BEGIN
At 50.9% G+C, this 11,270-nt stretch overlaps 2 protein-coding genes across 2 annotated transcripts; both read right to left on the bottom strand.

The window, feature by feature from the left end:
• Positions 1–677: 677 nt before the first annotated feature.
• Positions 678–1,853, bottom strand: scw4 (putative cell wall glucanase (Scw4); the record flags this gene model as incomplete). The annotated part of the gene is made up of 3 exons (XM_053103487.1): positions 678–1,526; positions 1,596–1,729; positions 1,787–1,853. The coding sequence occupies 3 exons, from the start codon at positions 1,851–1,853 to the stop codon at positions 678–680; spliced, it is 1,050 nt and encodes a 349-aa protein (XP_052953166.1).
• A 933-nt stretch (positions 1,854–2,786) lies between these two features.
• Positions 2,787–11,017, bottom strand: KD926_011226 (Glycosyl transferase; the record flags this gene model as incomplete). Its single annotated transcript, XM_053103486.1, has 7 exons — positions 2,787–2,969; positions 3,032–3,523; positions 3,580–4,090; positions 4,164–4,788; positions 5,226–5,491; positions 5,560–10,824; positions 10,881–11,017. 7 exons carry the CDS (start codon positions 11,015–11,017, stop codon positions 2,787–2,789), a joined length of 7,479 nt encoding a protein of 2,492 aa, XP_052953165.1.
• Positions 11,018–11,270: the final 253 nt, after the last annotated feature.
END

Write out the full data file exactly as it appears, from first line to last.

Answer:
At 50.9% G+C, this 11,270-nt stretch overlaps 2 protein-coding genes across 2 annotated transcripts; both read right to left on the bottom strand.

The window, feature by feature from the left end:
• Positions 1–677: 677 nt before the first annotated feature.
• Positions 678–1,853, bottom strand: scw4 (putative cell wall glucanase (Scw4); the record flags this gene model as incomplete). The annotated part of the gene is made up of 3 exons (XM_053103487.1): positions 678–1,526; positions 1,596–1,729; positions 1,787–1,853. The coding sequence occupies 3 exons, from the start codon at positions 1,851–1,853 to the stop codon at positions 678–680; spliced, it is 1,050 nt and encodes a 349-aa protein (XP_052953166.1).
• A 933-nt stretch (positions 1,854–2,786) lies between these two features.
• Positions 2,787–11,017, bottom strand: KD926_011226 (Glycosyl transferase; the record flags this gene model as incomplete). Its single annotated transcript, XM_053103486.1, has 7 exons — positions 2,787–2,969; positions 3,032–3,523; positions 3,580–4,090; positions 4,164–4,788; positions 5,226–5,491; positions 5,560–10,824; positions 10,881–11,017. 7 exons carry the CDS (start codon positions 11,015–11,017, stop codon positions 2,787–2,789), a joined length of 7,479 nt encoding a protein of 2,492 aa, XP_052953165.1.
• Positions 11,018–11,270: the final 253 nt, after the last annotated feature.